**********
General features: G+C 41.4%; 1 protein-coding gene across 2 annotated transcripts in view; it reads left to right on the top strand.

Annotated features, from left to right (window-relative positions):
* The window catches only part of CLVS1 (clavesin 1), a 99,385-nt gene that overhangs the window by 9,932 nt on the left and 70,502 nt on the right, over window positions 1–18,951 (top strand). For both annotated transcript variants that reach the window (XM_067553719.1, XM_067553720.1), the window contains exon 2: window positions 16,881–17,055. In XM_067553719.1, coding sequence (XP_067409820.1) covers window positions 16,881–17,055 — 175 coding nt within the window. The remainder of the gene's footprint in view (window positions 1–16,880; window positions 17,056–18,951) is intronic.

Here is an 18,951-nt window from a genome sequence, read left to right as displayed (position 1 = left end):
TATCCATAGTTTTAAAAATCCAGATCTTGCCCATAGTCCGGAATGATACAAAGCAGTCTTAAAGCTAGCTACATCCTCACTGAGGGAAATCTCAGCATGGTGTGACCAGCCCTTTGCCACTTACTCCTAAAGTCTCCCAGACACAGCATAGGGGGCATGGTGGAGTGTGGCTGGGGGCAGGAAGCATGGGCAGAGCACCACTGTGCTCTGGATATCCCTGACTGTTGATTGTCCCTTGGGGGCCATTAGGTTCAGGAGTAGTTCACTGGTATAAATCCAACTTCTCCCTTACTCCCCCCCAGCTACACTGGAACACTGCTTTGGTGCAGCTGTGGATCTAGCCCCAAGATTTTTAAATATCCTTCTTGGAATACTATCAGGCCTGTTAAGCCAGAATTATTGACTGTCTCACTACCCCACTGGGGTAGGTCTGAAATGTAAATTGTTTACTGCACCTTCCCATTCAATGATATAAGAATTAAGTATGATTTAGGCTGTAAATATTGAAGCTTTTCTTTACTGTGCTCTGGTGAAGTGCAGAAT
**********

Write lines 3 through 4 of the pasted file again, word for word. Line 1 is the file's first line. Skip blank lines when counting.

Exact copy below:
* The window catches only part of CLVS1 (clavesin 1), a 99,385-nt gene that overhangs the window by 9,932 nt on the left and 70,502 nt on the right, over window positions 1–18,951 (top strand). For both annotated transcript variants that reach the window (XM_067553719.1, XM_067553720.1), the window contains exon 2: window positions 16,881–17,055. In XM_067553719.1, coding sequence (XP_067409820.1) covers window positions 16,881–17,055 — 175 coding nt within the window. The remainder of the gene's footprint in view (window positions 1–16,880; window positions 17,056–18,951) is intronic.

Here is an 18,951-nt window from a genome sequence, read left to right as displayed (position 1 = left end):